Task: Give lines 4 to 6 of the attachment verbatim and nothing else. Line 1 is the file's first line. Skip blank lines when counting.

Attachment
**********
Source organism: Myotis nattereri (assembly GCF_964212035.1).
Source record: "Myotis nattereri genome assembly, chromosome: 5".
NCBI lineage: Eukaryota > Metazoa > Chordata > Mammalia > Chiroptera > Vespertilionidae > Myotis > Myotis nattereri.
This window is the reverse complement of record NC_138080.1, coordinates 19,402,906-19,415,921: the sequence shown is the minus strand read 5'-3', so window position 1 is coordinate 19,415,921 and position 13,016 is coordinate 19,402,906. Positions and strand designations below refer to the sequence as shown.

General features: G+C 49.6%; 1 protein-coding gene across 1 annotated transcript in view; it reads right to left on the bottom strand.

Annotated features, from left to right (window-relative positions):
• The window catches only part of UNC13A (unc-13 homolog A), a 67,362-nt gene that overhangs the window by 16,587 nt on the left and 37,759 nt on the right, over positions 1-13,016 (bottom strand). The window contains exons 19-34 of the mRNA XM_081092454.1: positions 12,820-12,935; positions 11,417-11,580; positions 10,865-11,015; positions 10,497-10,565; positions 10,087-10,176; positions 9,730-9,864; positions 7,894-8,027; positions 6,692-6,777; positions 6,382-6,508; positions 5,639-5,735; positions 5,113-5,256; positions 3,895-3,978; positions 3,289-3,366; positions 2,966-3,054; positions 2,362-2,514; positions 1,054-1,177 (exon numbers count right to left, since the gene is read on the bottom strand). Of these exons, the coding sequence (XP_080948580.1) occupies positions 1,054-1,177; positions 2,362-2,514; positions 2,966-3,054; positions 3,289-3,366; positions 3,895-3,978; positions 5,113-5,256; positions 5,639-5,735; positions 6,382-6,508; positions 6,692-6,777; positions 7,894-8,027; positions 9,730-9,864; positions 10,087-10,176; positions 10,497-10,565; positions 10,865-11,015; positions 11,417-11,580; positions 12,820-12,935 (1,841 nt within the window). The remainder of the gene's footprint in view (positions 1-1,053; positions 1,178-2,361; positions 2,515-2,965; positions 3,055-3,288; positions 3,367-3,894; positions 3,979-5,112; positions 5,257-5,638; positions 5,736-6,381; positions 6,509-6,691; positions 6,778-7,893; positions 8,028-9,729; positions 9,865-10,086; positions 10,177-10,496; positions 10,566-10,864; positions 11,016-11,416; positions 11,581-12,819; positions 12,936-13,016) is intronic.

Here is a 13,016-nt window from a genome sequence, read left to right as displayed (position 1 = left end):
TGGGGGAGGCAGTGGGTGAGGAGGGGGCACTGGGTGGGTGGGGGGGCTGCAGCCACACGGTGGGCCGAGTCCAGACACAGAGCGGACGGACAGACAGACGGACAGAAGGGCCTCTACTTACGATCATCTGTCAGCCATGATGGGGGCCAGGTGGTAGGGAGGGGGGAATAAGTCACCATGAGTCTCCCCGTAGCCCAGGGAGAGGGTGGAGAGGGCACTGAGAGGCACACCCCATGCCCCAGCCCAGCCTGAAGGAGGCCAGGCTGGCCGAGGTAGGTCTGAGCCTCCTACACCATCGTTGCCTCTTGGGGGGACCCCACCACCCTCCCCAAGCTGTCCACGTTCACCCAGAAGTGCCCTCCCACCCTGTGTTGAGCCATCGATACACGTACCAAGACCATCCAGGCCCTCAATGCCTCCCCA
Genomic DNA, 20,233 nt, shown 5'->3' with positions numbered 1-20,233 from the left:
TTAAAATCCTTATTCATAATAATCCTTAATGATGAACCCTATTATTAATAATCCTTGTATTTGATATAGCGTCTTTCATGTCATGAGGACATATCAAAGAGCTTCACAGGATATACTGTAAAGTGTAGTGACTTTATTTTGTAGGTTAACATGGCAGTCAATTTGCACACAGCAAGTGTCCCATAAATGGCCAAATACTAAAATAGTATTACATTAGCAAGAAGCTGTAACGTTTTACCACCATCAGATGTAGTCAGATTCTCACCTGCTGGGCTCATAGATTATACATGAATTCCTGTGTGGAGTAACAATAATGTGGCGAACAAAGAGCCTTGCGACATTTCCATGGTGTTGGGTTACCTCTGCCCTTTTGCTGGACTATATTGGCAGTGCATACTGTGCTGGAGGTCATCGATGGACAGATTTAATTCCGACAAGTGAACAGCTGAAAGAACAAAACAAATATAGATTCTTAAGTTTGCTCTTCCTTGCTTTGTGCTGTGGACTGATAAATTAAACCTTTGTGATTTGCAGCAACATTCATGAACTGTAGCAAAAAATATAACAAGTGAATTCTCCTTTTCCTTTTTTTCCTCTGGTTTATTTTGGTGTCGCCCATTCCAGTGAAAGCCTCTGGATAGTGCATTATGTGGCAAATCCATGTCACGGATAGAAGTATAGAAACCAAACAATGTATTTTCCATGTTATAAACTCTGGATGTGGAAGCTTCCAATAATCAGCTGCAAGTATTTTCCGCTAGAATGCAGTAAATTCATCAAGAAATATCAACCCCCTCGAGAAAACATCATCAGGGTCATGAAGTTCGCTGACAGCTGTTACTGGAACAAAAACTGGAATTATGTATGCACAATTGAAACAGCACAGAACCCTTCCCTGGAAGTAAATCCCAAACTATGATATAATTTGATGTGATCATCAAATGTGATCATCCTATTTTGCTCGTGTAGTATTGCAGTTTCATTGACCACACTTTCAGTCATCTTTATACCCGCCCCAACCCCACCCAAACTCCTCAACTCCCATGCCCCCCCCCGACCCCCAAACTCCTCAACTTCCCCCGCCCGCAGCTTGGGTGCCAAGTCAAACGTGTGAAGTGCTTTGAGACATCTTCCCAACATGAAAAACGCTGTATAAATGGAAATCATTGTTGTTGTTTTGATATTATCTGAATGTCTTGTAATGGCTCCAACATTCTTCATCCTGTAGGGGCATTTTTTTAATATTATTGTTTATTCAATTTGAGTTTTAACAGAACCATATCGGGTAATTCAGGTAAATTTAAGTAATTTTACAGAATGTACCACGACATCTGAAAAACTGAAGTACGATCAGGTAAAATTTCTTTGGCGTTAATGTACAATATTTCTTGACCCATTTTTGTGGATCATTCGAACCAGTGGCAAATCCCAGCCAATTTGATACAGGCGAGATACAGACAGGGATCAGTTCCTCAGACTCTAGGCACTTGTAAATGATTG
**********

This window is the reverse complement of record NC_138080.1, coordinates 19,402,906-19,415,921: the sequence shown is the minus strand read 5'-3', so window position 1 is coordinate 19,415,921 and position 13,016 is coordinate 19,402,906. Positions and strand designations below refer to the sequence as shown.

General features: G+C 49.6%; 1 protein-coding gene across 1 annotated transcript in view; it reads right to left on the bottom strand.

Annotated features, from left to right (window-relative positions):